AFC Wimbledon finished 5th in the Premier League in 2031/32, marking an 11-year journey from League One strugglers to one of the best teams in England. So I thought it’d be interesting to take a look back at the club’s rise.
Interestingly, we’ve still yet to win a single trophy as AFC Wimbledon manager, despite leading the club to 12 successive record league finishes. But the club history looks very interesting, rising from Isthmian D1 winners in 2005 to the 5th-best team in England 28 years later!
A rapid but steady rise
It’s clear that we took our time to progressively improve in every league we’ve been in. We finished in the League One playoffs in our first season then clinched promotion in 2nd place 12 months later. We had 2 mid-table Championship finishes before finishing just outside the playoffs and then securing promotion in our 4th season in the second tier.
A similar story has followed in the Premier League, finishing 17th in our first season in the big time, then a steady rise with finishes in 13th, 11th, 8th and most recently 5th.
Crazy Gang heroes
The key player in our rise through the leagues was probably striker Daniel Jebbison, who remains our all-time record goalscorer with 103 league goals. He struggled to break into Sheffield United’s team, only making 43 league appearances before being sold to Reading for £3.7m in 2031, where he scored 13 in 37 in the Championship last season.
Our star academy products Alphonso Cadogan and Chris Passant have been just as crucial. Cadogan made his debut in 2024 and has become the club’s record appearances maker, currently on 280 league games. While Passant, now 24, has scored 63 goals in 210 league games and remains club captain despite falling down the pecking order in our exciting strikeforce.
However, none of those players are recognised as heroes by the AFC Wimbledon fans. One who is, quite surprisingly, beloved by the fans is Ricky-Jade Jones, who’s listed as favoured personnel alongside me. Jones scored 49 in 114 from 2024 to 2028 and was instrumental in our efforts to reach the Premier League for the first time. But the striker retired aged 29, 3 years after leaving us for Fleetwood, where he only managed 12 league appearances.
Surprisingly, the only other player from our 11 years at the club to have made it onto the favoured list is goalkeeper Andrés Araújo. The keeper has become critical to our time in the Premier League with an average rating over 7.15 in all of his 3 seasons and 49 clean sheets in 114 league games.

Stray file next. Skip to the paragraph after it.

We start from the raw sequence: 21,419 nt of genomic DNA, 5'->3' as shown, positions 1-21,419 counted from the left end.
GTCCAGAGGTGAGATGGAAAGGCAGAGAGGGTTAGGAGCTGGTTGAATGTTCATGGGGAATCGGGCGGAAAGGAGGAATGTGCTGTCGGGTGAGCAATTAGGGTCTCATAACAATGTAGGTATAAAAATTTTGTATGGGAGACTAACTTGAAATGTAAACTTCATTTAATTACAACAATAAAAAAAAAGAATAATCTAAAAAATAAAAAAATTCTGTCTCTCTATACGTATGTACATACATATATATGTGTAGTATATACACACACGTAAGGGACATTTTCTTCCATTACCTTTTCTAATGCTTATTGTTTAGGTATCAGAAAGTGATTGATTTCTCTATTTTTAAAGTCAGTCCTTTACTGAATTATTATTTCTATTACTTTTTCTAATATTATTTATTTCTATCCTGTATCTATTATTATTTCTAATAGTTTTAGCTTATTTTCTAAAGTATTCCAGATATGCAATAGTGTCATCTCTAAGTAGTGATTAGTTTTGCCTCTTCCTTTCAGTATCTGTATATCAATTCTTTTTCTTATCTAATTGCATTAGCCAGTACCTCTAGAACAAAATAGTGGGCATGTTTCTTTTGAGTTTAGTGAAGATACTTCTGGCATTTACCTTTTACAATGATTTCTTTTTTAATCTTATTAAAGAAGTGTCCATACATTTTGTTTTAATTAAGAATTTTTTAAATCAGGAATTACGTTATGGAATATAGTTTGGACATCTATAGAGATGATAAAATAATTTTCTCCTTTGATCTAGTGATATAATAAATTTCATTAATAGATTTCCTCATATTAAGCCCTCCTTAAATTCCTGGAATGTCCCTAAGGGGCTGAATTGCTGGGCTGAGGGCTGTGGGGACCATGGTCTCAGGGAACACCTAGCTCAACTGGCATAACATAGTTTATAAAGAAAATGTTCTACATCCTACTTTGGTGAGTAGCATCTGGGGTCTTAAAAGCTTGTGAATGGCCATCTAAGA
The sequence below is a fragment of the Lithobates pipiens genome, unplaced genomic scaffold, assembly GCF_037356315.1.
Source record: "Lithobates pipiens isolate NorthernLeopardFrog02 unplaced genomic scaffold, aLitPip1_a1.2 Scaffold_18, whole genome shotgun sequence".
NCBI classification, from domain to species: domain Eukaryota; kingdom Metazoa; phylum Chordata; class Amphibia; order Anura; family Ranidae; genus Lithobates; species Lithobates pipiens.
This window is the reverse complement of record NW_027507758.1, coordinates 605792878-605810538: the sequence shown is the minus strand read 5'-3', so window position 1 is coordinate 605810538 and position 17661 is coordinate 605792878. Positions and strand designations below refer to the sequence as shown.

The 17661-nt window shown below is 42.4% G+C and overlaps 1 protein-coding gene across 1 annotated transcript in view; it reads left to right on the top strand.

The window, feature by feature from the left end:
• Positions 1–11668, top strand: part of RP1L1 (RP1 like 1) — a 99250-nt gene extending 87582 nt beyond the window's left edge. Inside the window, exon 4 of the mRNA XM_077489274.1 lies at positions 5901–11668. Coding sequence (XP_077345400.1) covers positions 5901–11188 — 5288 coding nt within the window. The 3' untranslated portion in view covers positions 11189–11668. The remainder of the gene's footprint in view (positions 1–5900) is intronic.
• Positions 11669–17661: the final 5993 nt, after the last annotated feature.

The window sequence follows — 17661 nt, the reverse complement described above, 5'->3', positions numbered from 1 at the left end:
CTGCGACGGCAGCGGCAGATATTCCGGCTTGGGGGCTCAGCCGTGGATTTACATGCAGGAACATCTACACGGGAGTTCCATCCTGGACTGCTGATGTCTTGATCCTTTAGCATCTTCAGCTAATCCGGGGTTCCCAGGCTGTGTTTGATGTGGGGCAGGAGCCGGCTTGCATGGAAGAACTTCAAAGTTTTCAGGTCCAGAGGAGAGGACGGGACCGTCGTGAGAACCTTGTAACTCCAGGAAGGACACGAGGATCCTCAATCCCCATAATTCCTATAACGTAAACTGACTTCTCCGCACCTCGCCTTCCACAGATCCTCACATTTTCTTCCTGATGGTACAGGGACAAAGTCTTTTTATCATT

Loans have been critical to our success, bringing in the likes of Jebbison and his striker partner Jamie Donley and midfielder Alfie Devine from our feeder club deal with Spurs. Donley scored 67 in 139 games for us and has gone on to be a regular starter for Spurs, scoring 39 in 107 over the last 6 seasons. While Devine scored 6 in 110 games for us, is now a key player for Villa since joining them for £24.5m in 2029, and has 3 caps for England.
Buying to sell
But probably the key factor in our rise has been our ability to pinpoint talented young players who we could later sell for a profit. That includes our own academy products, such as Jakub Stepien who joined Sheffield United for £8.5m in 2025 before being sold on to Charlton for just £250k in 2029. Other examples of this are Cody Thorn and Antoine Vidal, who were both signed on free transfers and then sold to Leeds for £8.5m and Wolves for £7m respectively.
We also more than doubled our money on the likes of Sílvio José and Franjo Rosanda, before two massive deals saw then-record appearances holder Luca Stanga join Villa for £10m and winger Alexander Hutchinson move to Forest for £10.25m in the summer of 2029. In the last three seasons our policy has kicked on by bringing in £165m in sales, including the club-record £23.5m that saw right-back Miroslav Avramovic move to Juventus.
In total, we’ve signed 117 players for a total of £197m and sold 104 for a total of £162m. And in my 532 games at the club, we’ve won 238, drawn 119 and lost 175 with a 44% win percentage.
Looking to the future
We still remain somewhat of a selling club because as soon as we establish a player, they attract interest from the best clubs in Europe and we can’t compete. Case in point is centre-back Gian Guerrero, who’s been begging for a move for over a year but no team is meeting the price tag we’ve placed on him. However, getting into Europe has given us a Continental reputation – and the club is now worth a whopping £1.84 billion!
So the future is certainly bright at AFC Wimbledon as the Crazy Gang squad is packed with exciting youngsters, many of which are just coming into their prime. The likes of the best young player in the world Valentin Schumann-Blaschke, Rodolfo Díaz, Araújo, Carlos Alves, Rik Martin and club-record signing Felipe Santos are now considered Premier League standard players with more potential still to realise.
It’ll be interesting to see how we get on in Europe, and whether we can cope with that to record a 13th successive record-high league finish – which would mean Champions League football at a minimum.
Join us on Wednesday to discover if the Crazy Gang can continue to improve!
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